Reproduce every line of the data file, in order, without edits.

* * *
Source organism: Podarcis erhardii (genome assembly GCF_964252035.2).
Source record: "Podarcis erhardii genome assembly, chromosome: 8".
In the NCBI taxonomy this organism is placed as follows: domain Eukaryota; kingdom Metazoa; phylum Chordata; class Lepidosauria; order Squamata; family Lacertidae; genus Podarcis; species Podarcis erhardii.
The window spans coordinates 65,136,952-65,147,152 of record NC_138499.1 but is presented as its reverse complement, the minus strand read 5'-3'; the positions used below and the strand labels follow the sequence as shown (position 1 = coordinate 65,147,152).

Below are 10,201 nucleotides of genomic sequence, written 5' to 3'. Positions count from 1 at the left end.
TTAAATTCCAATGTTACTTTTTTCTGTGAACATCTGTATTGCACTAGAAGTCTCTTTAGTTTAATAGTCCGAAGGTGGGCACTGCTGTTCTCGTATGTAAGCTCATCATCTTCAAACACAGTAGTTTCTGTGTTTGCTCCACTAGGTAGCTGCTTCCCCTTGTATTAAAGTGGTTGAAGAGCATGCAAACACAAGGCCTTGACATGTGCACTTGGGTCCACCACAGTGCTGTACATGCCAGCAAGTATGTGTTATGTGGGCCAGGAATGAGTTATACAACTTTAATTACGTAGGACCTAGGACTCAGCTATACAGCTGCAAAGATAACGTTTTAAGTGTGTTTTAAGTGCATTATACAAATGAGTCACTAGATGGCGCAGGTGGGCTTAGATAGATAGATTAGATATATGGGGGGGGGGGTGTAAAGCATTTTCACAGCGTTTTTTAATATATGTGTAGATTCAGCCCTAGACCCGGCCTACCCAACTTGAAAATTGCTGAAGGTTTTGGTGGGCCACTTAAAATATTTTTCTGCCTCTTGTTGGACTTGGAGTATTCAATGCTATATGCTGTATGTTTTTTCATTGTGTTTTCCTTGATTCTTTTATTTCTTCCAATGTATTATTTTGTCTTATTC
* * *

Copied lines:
Source organism: Podarcis erhardii (genome assembly GCF_964252035.2).
Source record: "Podarcis erhardii genome assembly, chromosome: 8".
In the NCBI taxonomy this organism is placed as follows: domain Eukaryota; kingdom Metazoa; phylum Chordata; class Lepidosauria; order Squamata; family Lacertidae; genus Podarcis; species Podarcis erhardii.
The window spans coordinates 65,136,952-65,147,152 of record NC_138499.1 but is presented as its reverse complement, the minus strand read 5'-3'; the positions used below and the strand labels follow the sequence as shown (position 1 = coordinate 65,147,152).

Below are 10,201 nucleotides of genomic sequence, written 5' to 3'. Positions count from 1 at the left end.
TTAAATTCCAATGTTACTTTTTTCTGTGAACATCTGTATTGCACTAGAAGTCTCTTTAGTTTAATAGTCCGAAGGTGGGCACTGCTGTTCTCGTATGTAAGCTCATCATCTTCAAACACAGTAGTTTCTGTGTTTGCTCCACTAGGTAGCTGCTTCCCCTTGTATTAAAGTGGTTGAAGAGCATGCAAACACAAGGCCTTGACATGTGCACTTGGGTCCACCACAGTGCTGTACATGCCAGCAAGTATGTGTTATGTGGGCCAGGAATGAGTTATACAACTTTAATTACGTAGGACCTAGGACTCAGCTATACAGCTGCAAAGATAACGTTTTAAGTGTGTTTTAAGTGCATTATACAAATGAGTCACTAGATGGCGCAGGTGGGCTTAGATAGATAGATTAGATATATGGGGGGGGGGGTGTAAAGCATTTTCACAGCGTTTTTTAATATATGTGTAGATTCAGCCCTAGACCCGGCCTACCCAACTTGAAAATTGCTGAAGGTTTTGGTGGGCCACTTAAAATATTTTTCTGCCTCTTGTTGGACTTGGAGTATTCAATGCTATATGCTGTATGTTTTTTCATTGTGTTTTCCTTGATTCTTTTATTTCTTCCAATGTATTATTTTGTCTTATTC